- Staff did not really have much to contribute on many of the issues that they were now expected to discuss, because they had neither the training nor the experience. Views varied about the quality of the advice provided in these new areas, but in general its quality was perceived to compare unfavorably with that offered in the more traditional macroeconomic areas. It also did not measure up well against the advice given by other international institutions that specialized more on the microeconomic side, such as the World Bank or—for most industrial countries—the OECD. Even apart from the question of quality, there was a general feeling that the Fund should rely more on the microeconomic work done by institutions with more specialized expertise.
- Some interviewees simply thought that as a matter of propriety or national sovereignty, the Fund was getting into issues—for example, military outlays, income distribution—that were “none of its business,” taking into account its stated purposes and legal standing.47
43. Many interviewees felt that surveillance, insofar as it was useful, was useful because it was relatively narrow and focused. They felt that it should be kept a “limited-purpose vehicle,” with the basic function of “bouncing off ideas” in a frank exchange, and that the Fund should function as a “clearinghouse” of ideas and experiences. As put by a highly experienced former minister of finance, “the essence of surveillance is not to try to verify the quality of government, but to have positive exchanges of views with the authorities.”
Box 3.1.Early Warning Systems
Much academic interest has recently focused on the production of early warning systems (EWS) that might give early indications of looming balance-of-payments trouble based on selected economic indicators.1
In the current literature on early warning systems, two different approaches have been taken. The first is based on standard econometric estimations of qualitative response models (e.g., probit models) explaining the probability of the binary occurrence of a crisis with a set of explanatory variables. The second is a “signals approach.” in which those indicators mat typically show exceptional behavior preceding a crisis are singled out. Optimal thresholds for these variables are then estimated, so dial indicators issue crisis signals when they surpass the threshold, and these signals arc then combined into a composite crisis index. Finally, Berg and Pattillo (1998) suggest a combination of the two approaches by embedding the step-function of the signals approach in a probit model using several variables as regressors.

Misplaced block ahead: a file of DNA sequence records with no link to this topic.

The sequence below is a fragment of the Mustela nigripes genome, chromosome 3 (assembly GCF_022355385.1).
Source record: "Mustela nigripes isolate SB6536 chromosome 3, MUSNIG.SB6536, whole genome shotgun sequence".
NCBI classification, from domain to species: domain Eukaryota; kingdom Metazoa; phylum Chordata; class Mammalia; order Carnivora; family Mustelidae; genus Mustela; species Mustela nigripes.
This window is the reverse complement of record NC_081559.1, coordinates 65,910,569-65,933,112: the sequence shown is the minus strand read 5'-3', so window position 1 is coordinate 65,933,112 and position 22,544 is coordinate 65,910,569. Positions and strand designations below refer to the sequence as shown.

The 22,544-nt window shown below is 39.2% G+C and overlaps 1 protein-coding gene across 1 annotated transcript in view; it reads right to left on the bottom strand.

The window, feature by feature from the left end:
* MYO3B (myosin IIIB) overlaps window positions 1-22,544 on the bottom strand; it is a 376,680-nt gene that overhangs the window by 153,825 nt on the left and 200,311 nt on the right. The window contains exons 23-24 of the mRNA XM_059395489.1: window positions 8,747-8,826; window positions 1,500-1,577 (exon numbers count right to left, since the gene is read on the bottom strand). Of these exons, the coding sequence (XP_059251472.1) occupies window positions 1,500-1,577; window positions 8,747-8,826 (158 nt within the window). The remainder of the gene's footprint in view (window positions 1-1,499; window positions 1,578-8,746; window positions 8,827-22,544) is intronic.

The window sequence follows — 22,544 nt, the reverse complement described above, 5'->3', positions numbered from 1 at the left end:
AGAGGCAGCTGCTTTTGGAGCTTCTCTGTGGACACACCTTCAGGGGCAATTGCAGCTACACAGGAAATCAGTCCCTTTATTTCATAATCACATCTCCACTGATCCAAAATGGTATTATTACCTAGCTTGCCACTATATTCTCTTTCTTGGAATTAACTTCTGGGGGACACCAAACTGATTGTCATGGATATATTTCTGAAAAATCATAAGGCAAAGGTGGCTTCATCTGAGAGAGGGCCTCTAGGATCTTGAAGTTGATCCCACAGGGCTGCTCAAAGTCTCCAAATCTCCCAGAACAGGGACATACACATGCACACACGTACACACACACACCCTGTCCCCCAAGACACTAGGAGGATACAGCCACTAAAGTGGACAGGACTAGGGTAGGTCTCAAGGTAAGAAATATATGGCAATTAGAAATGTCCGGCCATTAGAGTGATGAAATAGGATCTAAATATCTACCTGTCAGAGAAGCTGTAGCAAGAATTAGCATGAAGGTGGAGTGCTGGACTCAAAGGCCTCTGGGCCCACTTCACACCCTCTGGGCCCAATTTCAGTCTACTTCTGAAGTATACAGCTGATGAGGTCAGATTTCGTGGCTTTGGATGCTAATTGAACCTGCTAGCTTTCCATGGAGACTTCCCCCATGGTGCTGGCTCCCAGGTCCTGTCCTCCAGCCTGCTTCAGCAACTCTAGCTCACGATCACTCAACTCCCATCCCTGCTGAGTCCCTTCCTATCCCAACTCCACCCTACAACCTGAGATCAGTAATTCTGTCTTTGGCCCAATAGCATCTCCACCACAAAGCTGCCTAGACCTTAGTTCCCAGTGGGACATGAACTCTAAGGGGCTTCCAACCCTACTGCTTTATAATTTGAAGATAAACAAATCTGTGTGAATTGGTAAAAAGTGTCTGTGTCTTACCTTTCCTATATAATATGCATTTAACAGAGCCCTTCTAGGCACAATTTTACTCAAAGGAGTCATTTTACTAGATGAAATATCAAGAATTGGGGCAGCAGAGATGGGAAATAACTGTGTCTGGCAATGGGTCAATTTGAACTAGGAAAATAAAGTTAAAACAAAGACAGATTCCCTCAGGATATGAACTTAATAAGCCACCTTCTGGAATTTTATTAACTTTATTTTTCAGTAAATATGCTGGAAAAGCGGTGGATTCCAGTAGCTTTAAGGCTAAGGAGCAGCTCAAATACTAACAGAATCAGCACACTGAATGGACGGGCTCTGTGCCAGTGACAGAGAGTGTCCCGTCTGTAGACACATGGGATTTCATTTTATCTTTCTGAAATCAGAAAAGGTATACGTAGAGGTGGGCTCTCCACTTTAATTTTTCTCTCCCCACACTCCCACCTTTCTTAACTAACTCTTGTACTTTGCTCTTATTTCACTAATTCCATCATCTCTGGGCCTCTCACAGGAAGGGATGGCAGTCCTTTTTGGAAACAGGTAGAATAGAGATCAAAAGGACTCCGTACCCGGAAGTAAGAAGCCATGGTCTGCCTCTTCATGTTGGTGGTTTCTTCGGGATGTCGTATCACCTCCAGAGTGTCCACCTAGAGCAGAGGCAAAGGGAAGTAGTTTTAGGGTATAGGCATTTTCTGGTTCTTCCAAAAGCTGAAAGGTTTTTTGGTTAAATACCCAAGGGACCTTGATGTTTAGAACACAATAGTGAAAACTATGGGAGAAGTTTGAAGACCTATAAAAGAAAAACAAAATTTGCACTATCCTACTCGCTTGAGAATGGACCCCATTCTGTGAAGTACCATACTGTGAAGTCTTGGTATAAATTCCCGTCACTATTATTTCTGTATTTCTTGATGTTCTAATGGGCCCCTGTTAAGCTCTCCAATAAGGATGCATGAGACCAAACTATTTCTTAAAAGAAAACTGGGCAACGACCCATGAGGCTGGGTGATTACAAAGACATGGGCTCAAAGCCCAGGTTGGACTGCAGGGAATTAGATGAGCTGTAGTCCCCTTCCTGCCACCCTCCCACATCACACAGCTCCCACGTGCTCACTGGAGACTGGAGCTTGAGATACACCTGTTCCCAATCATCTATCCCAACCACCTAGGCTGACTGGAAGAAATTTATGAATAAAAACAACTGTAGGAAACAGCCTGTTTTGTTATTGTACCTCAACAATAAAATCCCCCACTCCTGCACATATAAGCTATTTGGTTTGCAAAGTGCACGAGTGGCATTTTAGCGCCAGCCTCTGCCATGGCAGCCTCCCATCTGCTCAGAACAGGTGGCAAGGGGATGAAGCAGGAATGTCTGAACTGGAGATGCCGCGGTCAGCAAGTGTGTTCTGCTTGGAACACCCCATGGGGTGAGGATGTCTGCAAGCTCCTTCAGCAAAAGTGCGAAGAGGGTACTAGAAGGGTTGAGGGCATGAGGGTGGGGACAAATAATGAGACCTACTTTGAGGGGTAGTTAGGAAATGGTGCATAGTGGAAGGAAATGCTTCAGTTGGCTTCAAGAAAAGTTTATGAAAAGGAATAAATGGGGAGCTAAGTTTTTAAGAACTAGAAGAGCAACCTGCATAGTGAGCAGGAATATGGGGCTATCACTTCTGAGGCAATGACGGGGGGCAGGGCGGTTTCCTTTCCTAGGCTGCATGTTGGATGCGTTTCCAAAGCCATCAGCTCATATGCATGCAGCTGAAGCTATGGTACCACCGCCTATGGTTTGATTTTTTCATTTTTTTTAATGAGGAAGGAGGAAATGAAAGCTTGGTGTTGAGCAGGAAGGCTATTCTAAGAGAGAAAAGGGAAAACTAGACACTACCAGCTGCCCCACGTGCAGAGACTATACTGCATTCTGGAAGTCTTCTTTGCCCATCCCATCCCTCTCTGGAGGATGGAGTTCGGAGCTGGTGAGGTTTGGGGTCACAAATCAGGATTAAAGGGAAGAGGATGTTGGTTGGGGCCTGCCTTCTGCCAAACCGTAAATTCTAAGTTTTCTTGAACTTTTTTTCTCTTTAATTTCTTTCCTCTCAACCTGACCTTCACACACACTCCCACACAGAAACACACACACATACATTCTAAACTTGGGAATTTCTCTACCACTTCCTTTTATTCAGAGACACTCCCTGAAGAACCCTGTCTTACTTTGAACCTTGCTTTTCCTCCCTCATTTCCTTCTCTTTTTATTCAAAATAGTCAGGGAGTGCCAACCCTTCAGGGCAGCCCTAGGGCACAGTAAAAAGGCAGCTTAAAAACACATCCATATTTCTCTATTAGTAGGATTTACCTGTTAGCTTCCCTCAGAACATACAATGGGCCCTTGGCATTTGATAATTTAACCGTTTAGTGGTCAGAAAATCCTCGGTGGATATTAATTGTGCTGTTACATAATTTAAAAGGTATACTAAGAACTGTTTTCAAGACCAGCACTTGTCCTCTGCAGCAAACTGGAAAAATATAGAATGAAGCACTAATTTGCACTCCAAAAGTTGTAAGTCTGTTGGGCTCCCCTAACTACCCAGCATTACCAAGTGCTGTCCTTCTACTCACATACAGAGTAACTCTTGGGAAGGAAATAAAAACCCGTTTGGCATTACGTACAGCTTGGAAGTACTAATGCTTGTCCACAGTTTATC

Variables that have typically been included in the EWS investigations include the real exchange rate, credit growth, and the ratio of M2 to reserves. Some studies have also included export growth, the government budget deficit, and the ratio of the stock of foreign direct investment to total external debt.
The essential test for the EWS, of course, is their ability to predict out-of-sample crises. That is, given the information available prior to a particular crisis, would an early warning system estimated prior to the crisis in fact have predicted it? In that connection. Berg and Pattillo (1998) test the out-of-sample properties of some of the recently proposed models during the 1997 currency crisis by excluding the recent observations from the complete data sample and then calculating the predicted crisis probabilities based on the in-sample estimations.
Here, the signals approach suggested by Kaminsky, Lizondo, and Reinhart (1998) seems to produce better out-of-sample predictions than the proposed standard probit models, but the combination of the two models as well as revised probit models, both suggested by Berg and Pattillo. also seem successful. The general performance of these models, however, still leaves much to be desired—even though some crises are indeed correctly predicted, the number of false alarm signals is high and most often outnumbers the true warnings. This current state, of course, stresses the fundamental dilemma between overlooking actual crises (“Type I errors”) and wrongly predicting crises (“Type II errors”). The mixed results were also confirmed in EWS investigations carried out for this report based on the probit approach. The out-of-sample properties of the model were tested using periods of crisis for 7 of the 12 countries chosen as case studies.
One reason for the relatively limited success of the EWS is that the implicit assumption in these estimations of identical behavioral relationships across countries and across time periods does not always hold. If this is not the case, the resulting estimations and predicted crisis probabilities may of course be misleading. For example, macroeconomic external and internal imbalances may previously have been more important, whereas variables capturing a country’s vulnerability toward sudden capital outflows have become more important in recent years.
Another problem with the EWS is that potentially important variables are missing, for example, variables capturing financial sector weaknesses and more political and institutional variables such as poor corporate governance and the general level of administrative competence. In an attempt to address the potential importance of financial sector distress, a variable capturing the occurrence of banking crises was included in the EWS analysis carried out for this report. This inclusion did indeed correctly increase the predicted crisis probability in some cases (most noteworthy, Chile in 1982 and Sweden in 1992/93), but at the cost of increasing it wrongly in other cases. More analytical work on this issue, including attempts to improve the quality and availability of data, would clearly be desirable in future Fund work on EWS.